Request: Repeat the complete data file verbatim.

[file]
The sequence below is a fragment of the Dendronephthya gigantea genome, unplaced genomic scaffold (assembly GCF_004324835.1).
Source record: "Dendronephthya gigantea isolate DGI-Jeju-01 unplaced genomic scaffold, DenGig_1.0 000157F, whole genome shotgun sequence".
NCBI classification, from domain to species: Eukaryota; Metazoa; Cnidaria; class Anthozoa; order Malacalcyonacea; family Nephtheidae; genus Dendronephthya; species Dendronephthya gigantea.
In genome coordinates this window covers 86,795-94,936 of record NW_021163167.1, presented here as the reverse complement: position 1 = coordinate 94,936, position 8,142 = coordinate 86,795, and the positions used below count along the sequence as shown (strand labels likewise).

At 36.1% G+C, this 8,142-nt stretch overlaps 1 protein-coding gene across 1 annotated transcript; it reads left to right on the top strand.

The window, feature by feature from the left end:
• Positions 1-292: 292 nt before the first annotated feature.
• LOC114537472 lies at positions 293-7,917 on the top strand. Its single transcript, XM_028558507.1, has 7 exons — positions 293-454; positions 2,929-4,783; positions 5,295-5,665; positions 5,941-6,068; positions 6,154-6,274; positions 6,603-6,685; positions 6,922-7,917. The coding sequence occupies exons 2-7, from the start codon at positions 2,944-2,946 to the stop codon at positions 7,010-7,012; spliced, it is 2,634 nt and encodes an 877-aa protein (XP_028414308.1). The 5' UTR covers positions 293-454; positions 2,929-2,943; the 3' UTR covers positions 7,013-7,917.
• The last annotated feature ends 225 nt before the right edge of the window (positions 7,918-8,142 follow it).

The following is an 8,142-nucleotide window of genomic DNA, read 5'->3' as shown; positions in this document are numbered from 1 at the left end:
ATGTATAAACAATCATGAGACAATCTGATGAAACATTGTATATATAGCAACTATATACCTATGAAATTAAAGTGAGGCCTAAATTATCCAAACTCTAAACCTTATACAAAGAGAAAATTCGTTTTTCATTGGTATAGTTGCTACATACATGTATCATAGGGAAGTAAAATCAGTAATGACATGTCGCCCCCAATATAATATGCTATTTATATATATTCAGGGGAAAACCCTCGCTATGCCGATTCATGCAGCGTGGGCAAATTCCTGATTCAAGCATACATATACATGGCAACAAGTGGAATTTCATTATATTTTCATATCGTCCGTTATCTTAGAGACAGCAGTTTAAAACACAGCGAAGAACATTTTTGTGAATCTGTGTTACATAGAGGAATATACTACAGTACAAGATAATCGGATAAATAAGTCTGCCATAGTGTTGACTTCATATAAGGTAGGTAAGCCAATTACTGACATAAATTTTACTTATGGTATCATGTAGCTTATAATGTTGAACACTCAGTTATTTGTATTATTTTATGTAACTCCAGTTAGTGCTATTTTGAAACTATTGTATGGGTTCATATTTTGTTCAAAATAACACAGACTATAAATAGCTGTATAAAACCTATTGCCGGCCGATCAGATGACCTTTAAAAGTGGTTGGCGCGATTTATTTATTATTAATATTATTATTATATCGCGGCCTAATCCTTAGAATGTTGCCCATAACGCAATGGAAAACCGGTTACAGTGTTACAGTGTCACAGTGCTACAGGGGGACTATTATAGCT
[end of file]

The sequence below is a fragment of the Dendronephthya gigantea genome, unplaced genomic scaffold (assembly GCF_004324835.1).
Source record: "Dendronephthya gigantea isolate DGI-Jeju-01 unplaced genomic scaffold, DenGig_1.0 000157F, whole genome shotgun sequence".
NCBI classification, from domain to species: Eukaryota; Metazoa; Cnidaria; class Anthozoa; order Malacalcyonacea; family Nephtheidae; genus Dendronephthya; species Dendronephthya gigantea.
In genome coordinates this window covers 86,795-94,936 of record NW_021163167.1, presented here as the reverse complement: position 1 = coordinate 94,936, position 8,142 = coordinate 86,795, and the positions used below count along the sequence as shown (strand labels likewise).

At 36.1% G+C, this 8,142-nt stretch overlaps 1 protein-coding gene across 1 annotated transcript; it reads left to right on the top strand.

The window, feature by feature from the left end:
• Positions 1-292: 292 nt before the first annotated feature.
• LOC114537472 lies at positions 293-7,917 on the top strand. Its single transcript, XM_028558507.1, has 7 exons — positions 293-454; positions 2,929-4,783; positions 5,295-5,665; positions 5,941-6,068; positions 6,154-6,274; positions 6,603-6,685; positions 6,922-7,917. The coding sequence occupies exons 2-7, from the start codon at positions 2,944-2,946 to the stop codon at positions 7,010-7,012; spliced, it is 2,634 nt and encodes an 877-aa protein (XP_028414308.1). The 5' UTR covers positions 293-454; positions 2,929-2,943; the 3' UTR covers positions 7,013-7,917.
• The last annotated feature ends 225 nt before the right edge of the window (positions 7,918-8,142 follow it).

The following is an 8,142-nucleotide window of genomic DNA, read 5'->3' as shown; positions in this document are numbered from 1 at the left end:
ATGTATAAACAATCATGAGACAATCTGATGAAACATTGTATATATAGCAACTATATACCTATGAAATTAAAGTGAGGCCTAAATTATCCAAACTCTAAACCTTATACAAAGAGAAAATTCGTTTTTCATTGGTATAGTTGCTACATACATGTATCATAGGGAAGTAAAATCAGTAATGACATGTCGCCCCCAATATAATATGCTATTTATATATATTCAGGGGAAAACCCTCGCTATGCCGATTCATGCAGCGTGGGCAAATTCCTGATTCAAGCATACATATACATGGCAACAAGTGGAATTTCATTATATTTTCATATCGTCCGTTATCTTAGAGACAGCAGTTTAAAACACAGCGAAGAACATTTTTGTGAATCTGTGTTACATAGAGGAATATACTACAGTACAAGATAATCGGATAAATAAGTCTGCCATAGTGTTGACTTCATATAAGGTAGGTAAGCCAATTACTGACATAAATTTTACTTATGGTATCATGTAGCTTATAATGTTGAACACTCAGTTATTTGTATTATTTTATGTAACTCCAGTTAGTGCTATTTTGAAACTATTGTATGGGTTCATATTTTGTTCAAAATAACACAGACTATAAATAGCTGTATAAAACCTATTGCCGGCCGATCAGATGACCTTTAAAAGTGGTTGGCGCGATTTATTTATTATTAATATTATTATTATATCGCGGCCTAATCCTTAGAATGTTGCCCATAACGCAATGGAAAACCGGTTACAGTGTTACAGTGTCACAGTGCTACAGGGGGACTATTATAGCT